San Francisco Giants CEO Larry Baer wants to add more World Series championships to the two his franchise has captured the past three seasons.
Why not build a baseball dynasty in the Bay Area?
Baer said Wednesday the front office is already hard at work beginning plans for the 2013 roster — and he is optimistic many familiar faces will stick around, including second baseman and NL championship series MVP Marco Scutaro.
"Nobody thinks we should be done," Baer said. "I think we want to get lots of people back, and he's one of them. ... My favorite sign was 'San Francisco, Happiest Place on Earth.' That's how we all feel about this. That's what the goal is."
NL West champion San Francisco completed a four-game sweep of the Detroit Tigers on Sunday night at Comerica Park. The Giants and the city celebrated with an orange-and-black parade through downtown Wednesday — fitting it fell on Halloween.
General manager Brian Sabean called it a priority to re-sign Scutaro, center fielder Angel Pagan and left-handed reliever Jeremy Affeldt. So far, he said, his staff has spoken only "informally" about what's next as everyone wanted to get through Wednesday's festivities before starting in earnest.
Scutaro, who celebrated his 37th birthday Tuesday and then partied some more with his teammates a day later before this group parts ways for the winter, said it's a no-brainer he would like to return.
"What a question. Of course I want to come back," Scutaro said. "Sometimes there are decisions you can't control. I don't know what they're thinking, what other teams are thinking. I just have to wait. The only thing I can say is I hope everything works out because I want to come back here."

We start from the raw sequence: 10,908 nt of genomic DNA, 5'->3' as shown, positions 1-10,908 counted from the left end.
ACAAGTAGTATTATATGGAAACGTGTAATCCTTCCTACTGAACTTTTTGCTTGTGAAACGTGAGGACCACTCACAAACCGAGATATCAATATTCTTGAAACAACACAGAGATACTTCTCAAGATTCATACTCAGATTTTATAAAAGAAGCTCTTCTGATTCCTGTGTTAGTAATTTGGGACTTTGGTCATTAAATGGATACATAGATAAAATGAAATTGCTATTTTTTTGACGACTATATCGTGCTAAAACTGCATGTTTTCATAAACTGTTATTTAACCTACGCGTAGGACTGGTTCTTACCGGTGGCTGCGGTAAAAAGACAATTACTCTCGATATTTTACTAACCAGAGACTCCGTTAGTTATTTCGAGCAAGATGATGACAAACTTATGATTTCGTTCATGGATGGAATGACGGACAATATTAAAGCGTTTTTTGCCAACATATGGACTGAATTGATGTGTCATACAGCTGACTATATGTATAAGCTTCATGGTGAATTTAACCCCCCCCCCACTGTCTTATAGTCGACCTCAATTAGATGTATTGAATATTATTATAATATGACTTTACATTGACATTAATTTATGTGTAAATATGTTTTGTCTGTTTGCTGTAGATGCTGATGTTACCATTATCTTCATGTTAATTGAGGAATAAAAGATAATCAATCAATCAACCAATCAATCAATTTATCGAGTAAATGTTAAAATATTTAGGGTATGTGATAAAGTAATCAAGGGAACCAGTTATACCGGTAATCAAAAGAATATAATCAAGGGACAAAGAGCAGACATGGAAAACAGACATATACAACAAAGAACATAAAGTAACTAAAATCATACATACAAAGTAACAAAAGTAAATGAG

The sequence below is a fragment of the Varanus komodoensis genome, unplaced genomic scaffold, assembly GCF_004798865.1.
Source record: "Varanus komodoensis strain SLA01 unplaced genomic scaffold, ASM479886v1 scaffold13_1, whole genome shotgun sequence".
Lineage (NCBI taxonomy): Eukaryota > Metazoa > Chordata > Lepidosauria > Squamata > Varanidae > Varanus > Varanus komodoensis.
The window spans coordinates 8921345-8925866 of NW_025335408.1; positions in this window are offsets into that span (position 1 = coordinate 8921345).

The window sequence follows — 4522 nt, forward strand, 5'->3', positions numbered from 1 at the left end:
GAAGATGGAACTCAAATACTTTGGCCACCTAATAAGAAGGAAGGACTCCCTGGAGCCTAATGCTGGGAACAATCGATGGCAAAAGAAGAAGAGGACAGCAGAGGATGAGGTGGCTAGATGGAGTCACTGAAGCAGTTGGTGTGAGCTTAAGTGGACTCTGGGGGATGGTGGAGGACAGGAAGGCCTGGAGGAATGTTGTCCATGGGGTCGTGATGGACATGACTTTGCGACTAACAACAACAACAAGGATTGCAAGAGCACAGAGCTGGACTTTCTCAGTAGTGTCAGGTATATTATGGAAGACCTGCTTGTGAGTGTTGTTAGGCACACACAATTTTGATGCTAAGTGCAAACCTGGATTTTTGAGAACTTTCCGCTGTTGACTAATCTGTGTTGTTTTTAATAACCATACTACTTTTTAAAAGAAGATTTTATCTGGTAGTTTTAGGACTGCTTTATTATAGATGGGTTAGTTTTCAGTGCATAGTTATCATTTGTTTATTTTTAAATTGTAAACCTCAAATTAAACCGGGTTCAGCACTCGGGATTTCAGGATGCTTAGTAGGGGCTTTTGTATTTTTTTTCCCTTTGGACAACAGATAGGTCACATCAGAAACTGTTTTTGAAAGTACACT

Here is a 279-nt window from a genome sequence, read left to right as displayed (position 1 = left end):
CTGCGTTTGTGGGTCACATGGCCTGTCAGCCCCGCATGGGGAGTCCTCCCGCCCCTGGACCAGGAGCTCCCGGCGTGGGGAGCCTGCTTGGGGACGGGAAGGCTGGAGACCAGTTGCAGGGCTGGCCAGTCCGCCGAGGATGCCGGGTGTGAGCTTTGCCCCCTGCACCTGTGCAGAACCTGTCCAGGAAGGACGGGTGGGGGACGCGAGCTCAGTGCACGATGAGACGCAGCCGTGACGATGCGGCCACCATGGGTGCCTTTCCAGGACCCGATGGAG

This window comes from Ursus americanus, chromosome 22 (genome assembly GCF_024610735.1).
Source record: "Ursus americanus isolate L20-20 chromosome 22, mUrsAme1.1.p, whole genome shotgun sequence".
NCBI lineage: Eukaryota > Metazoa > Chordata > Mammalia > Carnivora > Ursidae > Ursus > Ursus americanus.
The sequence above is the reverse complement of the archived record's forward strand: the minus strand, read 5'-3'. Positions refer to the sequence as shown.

So, what will it take?
"I want 15 years, three thousand million dollars," Scutaro joked. "How do you like me now? I gotta go."
Just like two years ago, the Giants brass is about a month behind in preparing for next season. Though vice president of baseball operations Bobby Evans has said that's a good problem to have when it means your team has won it all.
Pagan, too, hopes the team will stay intact and that he remains a key part of it as the Giants try to defend their championship next year.
"Now is for celebrating," Pagan said. "We'll have time for that — negotiations. I have no words to describe how special this is to be able to bring this championship to this beautiful city. A lot of people told me before I came here how the fans are, the great fans. But actually to win a championship and experience it myself, I have no words. This is truly a blessing and I hope I can come back next year, seriously. It would be great."
Sabean has all five starting pitchers under contract for next season, but maintaining a dominant bullpen will be paramount for a GM who has long built his club around the pitching staff.
While Affeldt also acknowledged he would like to stay put in San Francisco, he is seeking more than a one-year deal to give some long-term stability to his family with a wife and three young sons.
"It's nice to hear. I'm sure they'll be talking," Affeldt said. "If it doesn't go the way we'd like it to go and I've got to move on, I'll never say anything bad about this front office or team. It's a special group of people. Hopefully we can work something out. This team has brought me a lot of joy for the last four years and I can't complain one bit about anybody. ... I'm not looking for a one-year deal. I've got a family. When you have a family and you have an opportunity, a one-year deal is definitely not something I'm going to do."
If the Giants can bring this group back, everybody would be thrilled. Yet the players all fully understand the business side always comes into play.
"That's not my job," World Series MVP Pablo Sandoval said.
For now, the Giants are going to relish in what they just accomplished again so soon after the 2010 championship run brought the franchise's first World Series title since it moved West in 1958.
"Wonderful day," Hall of Fame pitcher Juan Marichal said. "Wonderful day."